This study clarifies the involvement of short- and long-term memory in novel word-form learning, using the Hebb repetition paradigm. In Experiment 1, participants recalled sequences of visually presented syllables (e.g., la-va-bu-sa-fa-ra-re-si-di), with one particular (Hebb) sequence repeated on every third trial. Crucially, these Hebb sequences contained three orthographic nonword neighbors of existing Dutch base-words (e.g., lavabu – lavabo [kitchen sink]). Twenty-four hours later, the same participants performed two auditory lexicalization tests involving the actual Dutch base-words (e.g., lavabo, safari, residu). Both tests yielded slower reaction times for these Dutch base-words compared with matched control words, which reflects lexical competition between the base-words and the Hebb sequences, therefore demonstrating lexical engagement of the Hebb sequences. In Experiment 2, we subsequently used the Hebb paradigm as an analogue of word-form learning, in order to investigate whether the creation of novel lexical memories requires sleep. Whereas earlier findings indicate that overnight sleep plays a crucial role in lexical consolidation, the current results show that Hebb learning of phonological sequences creates novel word-forms representations in the mental lexicon by the mere passage of time, with sleep playing no necessary role.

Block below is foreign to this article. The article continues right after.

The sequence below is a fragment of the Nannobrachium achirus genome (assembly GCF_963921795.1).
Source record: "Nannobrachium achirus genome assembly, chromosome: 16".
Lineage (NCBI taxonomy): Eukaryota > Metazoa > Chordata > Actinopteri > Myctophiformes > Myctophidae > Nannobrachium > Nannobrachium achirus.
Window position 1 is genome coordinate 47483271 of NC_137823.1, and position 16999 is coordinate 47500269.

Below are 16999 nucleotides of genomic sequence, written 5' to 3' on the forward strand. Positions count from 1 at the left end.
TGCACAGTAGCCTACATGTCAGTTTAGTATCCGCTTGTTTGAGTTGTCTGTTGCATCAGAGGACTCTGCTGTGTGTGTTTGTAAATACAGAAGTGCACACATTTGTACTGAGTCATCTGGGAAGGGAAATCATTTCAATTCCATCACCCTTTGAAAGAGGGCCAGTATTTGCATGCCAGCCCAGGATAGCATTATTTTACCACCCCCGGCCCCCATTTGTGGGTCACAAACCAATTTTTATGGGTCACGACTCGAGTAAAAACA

|Number of pages||13|
|Journal||Journal of Memory and Language|
|Publication status||Published - 2012|
- lexical representations
- Hebb effect